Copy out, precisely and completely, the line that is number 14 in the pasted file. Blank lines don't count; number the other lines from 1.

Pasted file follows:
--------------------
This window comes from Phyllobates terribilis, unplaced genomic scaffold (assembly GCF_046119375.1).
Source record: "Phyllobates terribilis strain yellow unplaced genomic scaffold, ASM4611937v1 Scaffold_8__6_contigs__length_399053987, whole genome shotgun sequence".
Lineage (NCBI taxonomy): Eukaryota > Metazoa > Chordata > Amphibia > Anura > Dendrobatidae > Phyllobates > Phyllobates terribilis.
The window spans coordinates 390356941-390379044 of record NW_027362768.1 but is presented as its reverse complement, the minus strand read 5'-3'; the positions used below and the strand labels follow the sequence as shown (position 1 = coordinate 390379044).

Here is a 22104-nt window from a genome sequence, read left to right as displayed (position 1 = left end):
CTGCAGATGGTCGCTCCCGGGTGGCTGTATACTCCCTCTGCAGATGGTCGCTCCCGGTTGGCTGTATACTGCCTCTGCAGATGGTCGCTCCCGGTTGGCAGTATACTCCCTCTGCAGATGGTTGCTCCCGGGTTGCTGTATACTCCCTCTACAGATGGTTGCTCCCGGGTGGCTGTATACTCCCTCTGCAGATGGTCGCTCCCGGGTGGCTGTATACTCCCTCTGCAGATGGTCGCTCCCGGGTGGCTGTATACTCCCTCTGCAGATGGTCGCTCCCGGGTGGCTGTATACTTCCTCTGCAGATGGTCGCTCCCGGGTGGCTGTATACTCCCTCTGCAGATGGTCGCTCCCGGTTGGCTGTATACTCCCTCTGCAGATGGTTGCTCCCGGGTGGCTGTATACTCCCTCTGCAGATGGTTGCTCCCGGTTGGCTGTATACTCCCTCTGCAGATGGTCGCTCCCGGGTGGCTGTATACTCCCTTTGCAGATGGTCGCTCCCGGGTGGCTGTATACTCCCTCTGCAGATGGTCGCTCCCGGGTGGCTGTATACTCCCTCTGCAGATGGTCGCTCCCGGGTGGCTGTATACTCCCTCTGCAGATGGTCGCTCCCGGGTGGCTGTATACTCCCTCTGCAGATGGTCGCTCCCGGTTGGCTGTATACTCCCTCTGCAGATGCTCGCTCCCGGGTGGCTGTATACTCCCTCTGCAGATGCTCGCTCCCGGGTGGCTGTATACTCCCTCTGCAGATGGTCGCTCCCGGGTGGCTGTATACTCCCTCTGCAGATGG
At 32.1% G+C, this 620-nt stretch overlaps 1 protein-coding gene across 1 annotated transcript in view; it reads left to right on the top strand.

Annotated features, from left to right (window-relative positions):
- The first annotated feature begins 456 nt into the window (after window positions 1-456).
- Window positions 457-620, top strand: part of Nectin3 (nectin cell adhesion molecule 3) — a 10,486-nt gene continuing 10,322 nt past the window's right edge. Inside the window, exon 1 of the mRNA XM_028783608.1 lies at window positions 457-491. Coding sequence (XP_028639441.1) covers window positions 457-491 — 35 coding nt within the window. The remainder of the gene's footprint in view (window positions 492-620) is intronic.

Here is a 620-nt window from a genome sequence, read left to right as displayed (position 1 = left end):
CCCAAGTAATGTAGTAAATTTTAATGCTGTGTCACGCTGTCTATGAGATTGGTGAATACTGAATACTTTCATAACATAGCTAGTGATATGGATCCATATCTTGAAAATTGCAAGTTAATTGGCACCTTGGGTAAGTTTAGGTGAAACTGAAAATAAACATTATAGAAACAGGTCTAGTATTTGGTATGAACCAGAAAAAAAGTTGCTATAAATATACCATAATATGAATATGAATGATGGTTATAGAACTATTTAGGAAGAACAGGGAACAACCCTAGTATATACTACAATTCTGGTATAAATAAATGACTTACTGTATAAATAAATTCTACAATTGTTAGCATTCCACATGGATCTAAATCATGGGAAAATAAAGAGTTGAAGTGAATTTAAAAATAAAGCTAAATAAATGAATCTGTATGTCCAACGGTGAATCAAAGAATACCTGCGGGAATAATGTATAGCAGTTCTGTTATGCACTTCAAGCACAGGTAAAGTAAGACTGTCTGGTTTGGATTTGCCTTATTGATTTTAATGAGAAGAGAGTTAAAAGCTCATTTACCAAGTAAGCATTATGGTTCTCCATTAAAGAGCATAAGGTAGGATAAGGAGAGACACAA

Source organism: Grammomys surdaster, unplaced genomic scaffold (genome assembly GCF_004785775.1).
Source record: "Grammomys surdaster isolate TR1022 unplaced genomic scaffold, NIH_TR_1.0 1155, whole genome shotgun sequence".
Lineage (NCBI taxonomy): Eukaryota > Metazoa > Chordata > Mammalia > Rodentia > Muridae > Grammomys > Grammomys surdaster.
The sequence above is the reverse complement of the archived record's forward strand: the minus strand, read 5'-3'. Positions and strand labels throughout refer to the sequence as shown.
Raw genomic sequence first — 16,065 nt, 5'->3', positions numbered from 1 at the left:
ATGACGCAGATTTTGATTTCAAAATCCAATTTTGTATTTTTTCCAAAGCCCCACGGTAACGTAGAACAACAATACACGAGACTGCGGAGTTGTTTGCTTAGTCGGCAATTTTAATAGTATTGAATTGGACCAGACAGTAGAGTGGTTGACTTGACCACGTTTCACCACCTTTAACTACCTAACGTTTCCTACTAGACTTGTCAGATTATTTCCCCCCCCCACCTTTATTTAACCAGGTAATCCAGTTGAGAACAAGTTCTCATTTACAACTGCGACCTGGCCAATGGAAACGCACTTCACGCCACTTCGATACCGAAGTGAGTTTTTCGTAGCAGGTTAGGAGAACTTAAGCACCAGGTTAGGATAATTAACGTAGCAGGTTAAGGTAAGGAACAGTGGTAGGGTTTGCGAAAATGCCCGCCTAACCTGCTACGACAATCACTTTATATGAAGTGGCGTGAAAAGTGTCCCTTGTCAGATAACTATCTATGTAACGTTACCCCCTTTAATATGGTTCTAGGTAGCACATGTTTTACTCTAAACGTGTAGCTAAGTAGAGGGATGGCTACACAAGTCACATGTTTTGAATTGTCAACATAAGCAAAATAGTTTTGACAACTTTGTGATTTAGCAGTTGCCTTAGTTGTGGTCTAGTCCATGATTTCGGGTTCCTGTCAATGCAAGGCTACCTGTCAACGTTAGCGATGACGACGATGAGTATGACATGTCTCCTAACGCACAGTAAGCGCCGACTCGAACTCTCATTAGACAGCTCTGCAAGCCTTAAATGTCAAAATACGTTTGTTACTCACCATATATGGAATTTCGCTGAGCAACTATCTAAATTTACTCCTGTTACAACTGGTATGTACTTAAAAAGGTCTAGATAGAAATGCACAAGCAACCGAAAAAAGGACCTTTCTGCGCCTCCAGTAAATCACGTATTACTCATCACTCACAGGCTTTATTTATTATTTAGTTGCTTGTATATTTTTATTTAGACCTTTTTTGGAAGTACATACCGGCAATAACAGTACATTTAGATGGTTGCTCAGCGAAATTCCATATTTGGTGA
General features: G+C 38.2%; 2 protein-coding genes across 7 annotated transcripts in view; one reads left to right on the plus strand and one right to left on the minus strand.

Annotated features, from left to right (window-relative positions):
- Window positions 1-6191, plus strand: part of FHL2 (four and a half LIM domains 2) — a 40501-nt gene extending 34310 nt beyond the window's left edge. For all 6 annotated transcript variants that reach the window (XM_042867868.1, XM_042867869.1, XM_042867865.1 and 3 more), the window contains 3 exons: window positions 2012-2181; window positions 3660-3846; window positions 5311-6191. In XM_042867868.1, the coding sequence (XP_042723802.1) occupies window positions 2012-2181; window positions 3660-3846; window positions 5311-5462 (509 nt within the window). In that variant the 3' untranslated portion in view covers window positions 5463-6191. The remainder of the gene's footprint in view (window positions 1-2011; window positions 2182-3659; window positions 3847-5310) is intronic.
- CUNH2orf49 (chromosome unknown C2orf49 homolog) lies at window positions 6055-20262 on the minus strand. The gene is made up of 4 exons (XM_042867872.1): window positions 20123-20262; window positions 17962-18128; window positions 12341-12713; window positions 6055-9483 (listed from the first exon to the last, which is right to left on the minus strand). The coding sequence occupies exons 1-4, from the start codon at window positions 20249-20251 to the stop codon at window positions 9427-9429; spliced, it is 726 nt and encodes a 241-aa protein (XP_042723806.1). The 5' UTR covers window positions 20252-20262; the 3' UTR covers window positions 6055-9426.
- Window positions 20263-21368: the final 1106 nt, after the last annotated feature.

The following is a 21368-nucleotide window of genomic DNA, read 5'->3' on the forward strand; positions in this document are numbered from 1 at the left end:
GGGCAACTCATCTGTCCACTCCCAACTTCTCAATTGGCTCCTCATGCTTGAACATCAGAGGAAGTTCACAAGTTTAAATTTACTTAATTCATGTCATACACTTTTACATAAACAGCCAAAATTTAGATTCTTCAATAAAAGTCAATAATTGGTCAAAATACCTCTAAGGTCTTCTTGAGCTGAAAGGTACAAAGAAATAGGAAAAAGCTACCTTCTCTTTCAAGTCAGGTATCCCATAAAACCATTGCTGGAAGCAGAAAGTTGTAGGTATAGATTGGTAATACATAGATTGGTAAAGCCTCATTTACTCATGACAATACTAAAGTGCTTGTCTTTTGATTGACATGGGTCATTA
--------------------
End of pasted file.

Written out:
Source record: "Grammomys surdaster isolate TR1022 unplaced genomic scaffold, NIH_TR_1.0 1155, whole genome shotgun sequence".